Another form of Emma’s neglect is one of manipulation, mostly through her control over Harriet Smith. Emma is “willful, manipulative, an arranger or rather a misarranger of other people’s lives. Much of the time she fails to see things clearly and truly, and her self-knowledge is uncertain” (Goodheart)25. “One significant effect of harping on Emma's snobbery is to set in relief her romantic notions of Harriet's origin and destiny” (Brooke)26. Although to Harriet, Emma’s “help” to her is one that will reveal optimistic results and a proper husband, Harriet is incapable to taking up for herself against Emma, but if “[s]he would form her opinions...
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...ourth Edition (2010): 1-9. Literary Reference Center. Web. 15 Jan. 2014.
Howells, William D. “Heroines of Nineteenth Century Fiction.” Harper’s Bazaar XXXIII-26 (1900): 516-23. Rpt in Nineteenth Century Literature Criticism. Ed. Janet Mullane and Robert Thomas Wilson. Vol 19. Detroit: Gale, 1938. 8. Print.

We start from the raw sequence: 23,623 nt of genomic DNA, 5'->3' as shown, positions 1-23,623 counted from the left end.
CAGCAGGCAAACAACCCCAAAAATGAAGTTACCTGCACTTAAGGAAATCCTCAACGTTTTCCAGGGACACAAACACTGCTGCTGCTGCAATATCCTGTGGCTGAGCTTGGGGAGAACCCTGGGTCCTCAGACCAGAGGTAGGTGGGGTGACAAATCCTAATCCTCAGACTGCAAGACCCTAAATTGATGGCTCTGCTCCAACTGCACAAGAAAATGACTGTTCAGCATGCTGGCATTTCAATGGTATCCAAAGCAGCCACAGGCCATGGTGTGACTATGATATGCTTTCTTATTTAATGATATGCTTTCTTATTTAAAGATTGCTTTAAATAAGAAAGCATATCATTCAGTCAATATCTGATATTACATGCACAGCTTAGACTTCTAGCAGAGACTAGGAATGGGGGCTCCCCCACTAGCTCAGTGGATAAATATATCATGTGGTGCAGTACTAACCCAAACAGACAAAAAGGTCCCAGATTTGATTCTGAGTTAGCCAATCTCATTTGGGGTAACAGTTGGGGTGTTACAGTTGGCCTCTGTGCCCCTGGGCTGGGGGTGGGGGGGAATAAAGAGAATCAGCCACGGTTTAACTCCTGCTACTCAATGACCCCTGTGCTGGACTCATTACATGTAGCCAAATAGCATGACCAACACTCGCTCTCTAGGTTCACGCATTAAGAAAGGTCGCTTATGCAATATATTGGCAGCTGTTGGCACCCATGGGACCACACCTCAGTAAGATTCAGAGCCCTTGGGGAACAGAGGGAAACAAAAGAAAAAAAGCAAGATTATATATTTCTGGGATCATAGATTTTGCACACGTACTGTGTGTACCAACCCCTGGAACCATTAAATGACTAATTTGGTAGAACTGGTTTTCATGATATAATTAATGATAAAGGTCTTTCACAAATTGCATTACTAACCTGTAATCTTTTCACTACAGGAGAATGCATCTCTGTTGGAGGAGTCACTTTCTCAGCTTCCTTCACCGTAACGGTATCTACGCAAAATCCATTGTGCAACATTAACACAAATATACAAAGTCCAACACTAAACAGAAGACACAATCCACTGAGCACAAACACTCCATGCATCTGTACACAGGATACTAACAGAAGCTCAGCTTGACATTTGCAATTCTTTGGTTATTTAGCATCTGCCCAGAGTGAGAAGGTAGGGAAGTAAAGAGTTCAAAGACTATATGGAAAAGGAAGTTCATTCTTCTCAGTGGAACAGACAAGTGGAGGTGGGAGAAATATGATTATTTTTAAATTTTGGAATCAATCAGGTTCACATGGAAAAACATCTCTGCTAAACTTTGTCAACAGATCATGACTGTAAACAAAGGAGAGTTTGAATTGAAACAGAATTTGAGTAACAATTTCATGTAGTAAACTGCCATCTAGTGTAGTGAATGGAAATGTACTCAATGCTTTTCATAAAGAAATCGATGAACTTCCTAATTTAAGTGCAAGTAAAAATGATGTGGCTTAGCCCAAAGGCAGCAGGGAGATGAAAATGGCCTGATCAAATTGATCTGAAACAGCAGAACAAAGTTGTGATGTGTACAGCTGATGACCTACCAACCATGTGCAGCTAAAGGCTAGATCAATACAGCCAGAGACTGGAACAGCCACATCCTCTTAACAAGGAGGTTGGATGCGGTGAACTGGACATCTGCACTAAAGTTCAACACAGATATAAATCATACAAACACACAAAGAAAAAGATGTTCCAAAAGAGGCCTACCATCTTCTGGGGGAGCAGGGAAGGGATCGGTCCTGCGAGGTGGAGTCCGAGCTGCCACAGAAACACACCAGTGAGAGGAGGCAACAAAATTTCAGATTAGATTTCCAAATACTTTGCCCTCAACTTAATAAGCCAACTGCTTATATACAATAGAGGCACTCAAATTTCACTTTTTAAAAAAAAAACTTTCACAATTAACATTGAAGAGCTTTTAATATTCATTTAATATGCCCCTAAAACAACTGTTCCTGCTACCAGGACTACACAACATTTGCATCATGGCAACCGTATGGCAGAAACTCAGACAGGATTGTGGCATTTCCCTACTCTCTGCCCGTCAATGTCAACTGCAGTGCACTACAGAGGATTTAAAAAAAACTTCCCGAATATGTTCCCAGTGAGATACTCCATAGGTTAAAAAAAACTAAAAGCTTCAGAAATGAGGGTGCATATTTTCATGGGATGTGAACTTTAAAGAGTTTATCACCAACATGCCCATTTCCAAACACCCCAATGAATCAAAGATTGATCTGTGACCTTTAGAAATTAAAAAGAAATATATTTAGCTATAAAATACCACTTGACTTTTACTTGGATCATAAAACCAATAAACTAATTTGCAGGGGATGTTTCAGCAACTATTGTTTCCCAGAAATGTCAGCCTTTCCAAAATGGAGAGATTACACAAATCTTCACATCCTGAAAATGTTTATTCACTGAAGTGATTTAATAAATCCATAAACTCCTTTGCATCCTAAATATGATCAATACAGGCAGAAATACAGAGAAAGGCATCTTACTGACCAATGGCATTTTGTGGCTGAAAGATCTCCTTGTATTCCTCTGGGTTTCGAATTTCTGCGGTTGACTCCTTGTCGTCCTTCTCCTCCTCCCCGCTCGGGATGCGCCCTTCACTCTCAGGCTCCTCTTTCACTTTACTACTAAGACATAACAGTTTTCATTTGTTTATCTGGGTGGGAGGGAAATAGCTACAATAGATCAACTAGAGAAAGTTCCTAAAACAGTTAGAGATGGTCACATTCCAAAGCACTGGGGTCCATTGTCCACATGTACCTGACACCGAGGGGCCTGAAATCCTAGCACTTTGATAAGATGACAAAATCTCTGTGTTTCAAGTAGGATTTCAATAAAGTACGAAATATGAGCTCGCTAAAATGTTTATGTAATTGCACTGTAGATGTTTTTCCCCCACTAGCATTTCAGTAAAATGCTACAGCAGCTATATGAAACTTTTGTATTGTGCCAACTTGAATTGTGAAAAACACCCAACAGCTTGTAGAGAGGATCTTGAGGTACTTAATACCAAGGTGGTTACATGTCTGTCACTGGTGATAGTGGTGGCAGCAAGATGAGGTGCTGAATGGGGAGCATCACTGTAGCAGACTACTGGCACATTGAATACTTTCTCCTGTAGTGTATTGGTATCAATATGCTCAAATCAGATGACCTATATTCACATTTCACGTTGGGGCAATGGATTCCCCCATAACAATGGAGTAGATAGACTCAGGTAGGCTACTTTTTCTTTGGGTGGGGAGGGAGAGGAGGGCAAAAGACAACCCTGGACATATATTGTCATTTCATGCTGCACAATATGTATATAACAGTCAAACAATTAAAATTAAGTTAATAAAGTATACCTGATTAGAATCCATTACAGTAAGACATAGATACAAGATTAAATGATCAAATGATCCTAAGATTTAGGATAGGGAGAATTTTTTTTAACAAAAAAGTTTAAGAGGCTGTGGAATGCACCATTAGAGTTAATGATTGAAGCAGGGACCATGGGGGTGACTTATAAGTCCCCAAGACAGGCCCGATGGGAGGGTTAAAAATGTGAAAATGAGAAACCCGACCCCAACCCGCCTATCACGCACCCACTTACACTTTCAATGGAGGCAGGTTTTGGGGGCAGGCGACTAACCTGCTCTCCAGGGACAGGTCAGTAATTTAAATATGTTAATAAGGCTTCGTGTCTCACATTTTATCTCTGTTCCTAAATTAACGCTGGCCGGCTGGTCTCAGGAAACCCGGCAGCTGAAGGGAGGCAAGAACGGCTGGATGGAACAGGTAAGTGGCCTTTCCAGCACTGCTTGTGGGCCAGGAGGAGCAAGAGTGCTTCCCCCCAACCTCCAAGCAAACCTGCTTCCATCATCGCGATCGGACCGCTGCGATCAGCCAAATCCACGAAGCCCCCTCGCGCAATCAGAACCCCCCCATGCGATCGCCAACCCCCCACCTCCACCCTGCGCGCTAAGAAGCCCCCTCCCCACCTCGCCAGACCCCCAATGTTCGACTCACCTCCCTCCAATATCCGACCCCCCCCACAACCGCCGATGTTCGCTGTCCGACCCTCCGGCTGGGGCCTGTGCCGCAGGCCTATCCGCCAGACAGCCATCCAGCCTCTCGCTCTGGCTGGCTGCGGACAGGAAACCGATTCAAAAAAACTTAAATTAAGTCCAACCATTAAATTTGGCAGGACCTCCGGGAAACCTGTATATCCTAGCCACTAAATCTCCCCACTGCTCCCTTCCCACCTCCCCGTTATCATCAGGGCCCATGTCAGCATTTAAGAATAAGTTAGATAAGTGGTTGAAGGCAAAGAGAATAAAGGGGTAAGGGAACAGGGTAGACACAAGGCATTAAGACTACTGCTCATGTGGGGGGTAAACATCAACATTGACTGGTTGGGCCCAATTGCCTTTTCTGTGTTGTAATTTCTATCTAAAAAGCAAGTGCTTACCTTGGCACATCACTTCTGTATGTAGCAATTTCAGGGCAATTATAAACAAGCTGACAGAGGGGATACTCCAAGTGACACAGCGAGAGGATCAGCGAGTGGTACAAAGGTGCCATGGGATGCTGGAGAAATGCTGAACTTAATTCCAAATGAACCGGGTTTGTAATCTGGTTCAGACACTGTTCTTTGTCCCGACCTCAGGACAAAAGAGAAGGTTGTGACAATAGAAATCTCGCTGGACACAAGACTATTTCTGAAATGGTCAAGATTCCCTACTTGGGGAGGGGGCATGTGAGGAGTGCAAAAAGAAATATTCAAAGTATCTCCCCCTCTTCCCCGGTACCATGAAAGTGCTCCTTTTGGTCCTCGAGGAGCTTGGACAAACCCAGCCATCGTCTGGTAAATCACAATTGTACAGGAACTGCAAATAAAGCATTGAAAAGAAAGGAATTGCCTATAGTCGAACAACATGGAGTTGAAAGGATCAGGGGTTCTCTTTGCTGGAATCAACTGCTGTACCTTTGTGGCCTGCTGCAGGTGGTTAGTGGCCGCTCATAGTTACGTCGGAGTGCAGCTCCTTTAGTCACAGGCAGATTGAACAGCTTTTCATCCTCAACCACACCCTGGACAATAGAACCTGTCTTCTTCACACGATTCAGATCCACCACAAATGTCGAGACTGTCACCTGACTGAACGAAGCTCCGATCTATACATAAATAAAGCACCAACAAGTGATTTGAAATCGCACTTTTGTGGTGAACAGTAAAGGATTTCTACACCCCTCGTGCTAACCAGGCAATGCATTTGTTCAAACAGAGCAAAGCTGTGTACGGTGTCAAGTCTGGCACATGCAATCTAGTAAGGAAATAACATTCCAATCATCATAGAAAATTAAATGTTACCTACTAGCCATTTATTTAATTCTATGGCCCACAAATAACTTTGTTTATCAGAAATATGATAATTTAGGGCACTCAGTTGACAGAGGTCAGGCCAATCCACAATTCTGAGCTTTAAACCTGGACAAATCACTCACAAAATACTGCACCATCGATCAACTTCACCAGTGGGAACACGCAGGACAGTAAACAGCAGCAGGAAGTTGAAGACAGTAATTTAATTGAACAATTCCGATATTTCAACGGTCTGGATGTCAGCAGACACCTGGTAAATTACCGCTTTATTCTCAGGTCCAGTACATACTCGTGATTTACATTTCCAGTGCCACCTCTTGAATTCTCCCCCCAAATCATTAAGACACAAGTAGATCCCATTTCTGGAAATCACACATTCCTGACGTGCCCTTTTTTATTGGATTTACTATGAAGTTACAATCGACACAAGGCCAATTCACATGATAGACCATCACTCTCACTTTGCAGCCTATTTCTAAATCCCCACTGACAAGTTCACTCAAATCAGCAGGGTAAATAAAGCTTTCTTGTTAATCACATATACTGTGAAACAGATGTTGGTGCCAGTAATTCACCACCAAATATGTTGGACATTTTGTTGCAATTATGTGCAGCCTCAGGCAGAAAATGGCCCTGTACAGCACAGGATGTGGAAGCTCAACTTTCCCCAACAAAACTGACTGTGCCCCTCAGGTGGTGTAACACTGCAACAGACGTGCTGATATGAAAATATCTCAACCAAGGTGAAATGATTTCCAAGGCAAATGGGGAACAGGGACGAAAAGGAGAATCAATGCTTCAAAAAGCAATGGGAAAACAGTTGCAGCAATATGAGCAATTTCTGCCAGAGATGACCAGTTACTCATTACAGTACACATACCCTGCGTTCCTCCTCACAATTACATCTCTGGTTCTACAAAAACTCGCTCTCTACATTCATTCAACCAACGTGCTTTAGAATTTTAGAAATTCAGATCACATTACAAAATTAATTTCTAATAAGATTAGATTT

Kohn, Denise. "Reading Emma As A Lesson On "Ladyhood”": A Study In The Domestic Bildungsroman." Essays In Literature 22.1 (1995): 45-58.Literary Reference Center. Web. 15 Jan. 2014.
Paris, Bernard J. "Critical Readings: Emma." Critical Insights: Jane Austen (2010): 69-104. Literary Reference Center. Web. 15 Jan. 2014.
Trollope, Anthony. “Trollope on ‘Emma’: An Unpublished Note.” Nineteenth Century Fiction, Vol IV, No. 3 (1949): 245-47. Rpt. in Nineteenth Century Literature Criticism. Ed. Janet Mullane and Robert Thomas Wilson. Vol 19. Detroit: Gale, 1988.7. Print.
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